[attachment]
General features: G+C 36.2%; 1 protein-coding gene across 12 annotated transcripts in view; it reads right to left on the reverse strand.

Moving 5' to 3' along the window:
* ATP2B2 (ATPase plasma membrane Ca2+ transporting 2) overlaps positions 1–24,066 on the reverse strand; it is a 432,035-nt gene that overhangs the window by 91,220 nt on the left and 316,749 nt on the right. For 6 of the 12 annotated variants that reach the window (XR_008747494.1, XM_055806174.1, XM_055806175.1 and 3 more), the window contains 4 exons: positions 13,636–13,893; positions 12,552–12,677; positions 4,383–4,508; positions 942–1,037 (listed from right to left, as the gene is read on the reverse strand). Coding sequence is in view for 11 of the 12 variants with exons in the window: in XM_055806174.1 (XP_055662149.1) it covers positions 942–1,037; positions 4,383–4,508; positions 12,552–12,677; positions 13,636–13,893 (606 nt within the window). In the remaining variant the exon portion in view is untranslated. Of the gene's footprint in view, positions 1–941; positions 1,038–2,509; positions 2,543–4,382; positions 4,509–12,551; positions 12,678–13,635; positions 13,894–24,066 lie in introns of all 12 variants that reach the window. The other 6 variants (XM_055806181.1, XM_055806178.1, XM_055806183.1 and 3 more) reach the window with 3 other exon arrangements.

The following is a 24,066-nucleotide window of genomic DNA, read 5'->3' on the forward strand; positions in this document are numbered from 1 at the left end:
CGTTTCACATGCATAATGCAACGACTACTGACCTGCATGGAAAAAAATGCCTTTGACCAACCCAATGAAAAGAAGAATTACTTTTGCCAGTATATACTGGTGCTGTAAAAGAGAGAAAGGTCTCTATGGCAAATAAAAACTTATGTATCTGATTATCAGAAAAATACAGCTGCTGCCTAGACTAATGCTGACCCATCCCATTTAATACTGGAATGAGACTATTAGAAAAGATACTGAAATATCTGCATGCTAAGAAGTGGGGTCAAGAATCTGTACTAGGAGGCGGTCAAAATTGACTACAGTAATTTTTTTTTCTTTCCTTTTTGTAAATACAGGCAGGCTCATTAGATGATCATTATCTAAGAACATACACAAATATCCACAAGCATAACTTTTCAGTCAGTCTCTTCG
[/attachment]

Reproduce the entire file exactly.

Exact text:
General features: G+C 36.2%; 1 protein-coding gene across 12 annotated transcripts in view; it reads right to left on the reverse strand.

Moving 5' to 3' along the window:
* ATP2B2 (ATPase plasma membrane Ca2+ transporting 2) overlaps positions 1–24,066 on the reverse strand; it is a 432,035-nt gene that overhangs the window by 91,220 nt on the left and 316,749 nt on the right. For 6 of the 12 annotated variants that reach the window (XR_008747494.1, XM_055806174.1, XM_055806175.1 and 3 more), the window contains 4 exons: positions 13,636–13,893; positions 12,552–12,677; positions 4,383–4,508; positions 942–1,037 (listed from right to left, as the gene is read on the reverse strand). Coding sequence is in view for 11 of the 12 variants with exons in the window: in XM_055806174.1 (XP_055662149.1) it covers positions 942–1,037; positions 4,383–4,508; positions 12,552–12,677; positions 13,636–13,893 (606 nt within the window). In the remaining variant the exon portion in view is untranslated. Of the gene's footprint in view, positions 1–941; positions 1,038–2,509; positions 2,543–4,382; positions 4,509–12,551; positions 12,678–13,635; positions 13,894–24,066 lie in introns of all 12 variants that reach the window. The other 6 variants (XM_055806181.1, XM_055806178.1, XM_055806183.1 and 3 more) reach the window with 3 other exon arrangements.

The following is a 24,066-nucleotide window of genomic DNA, read 5'->3' on the forward strand; positions in this document are numbered from 1 at the left end:
CGTTTCACATGCATAATGCAACGACTACTGACCTGCATGGAAAAAAATGCCTTTGACCAACCCAATGAAAAGAAGAATTACTTTTGCCAGTATATACTGGTGCTGTAAAAGAGAGAAAGGTCTCTATGGCAAATAAAAACTTATGTATCTGATTATCAGAAAAATACAGCTGCTGCCTAGACTAATGCTGACCCATCCCATTTAATACTGGAATGAGACTATTAGAAAAGATACTGAAATATCTGCATGCTAAGAAGTGGGGTCAAGAATCTGTACTAGGAGGCGGTCAAAATTGACTACAGTAATTTTTTTTTCTTTCCTTTTTGTAAATACAGGCAGGCTCATTAGATGATCATTATCTAAGAACATACACAAATATCCACAAGCATAACTTTTCAGTCAGTCTCTTCG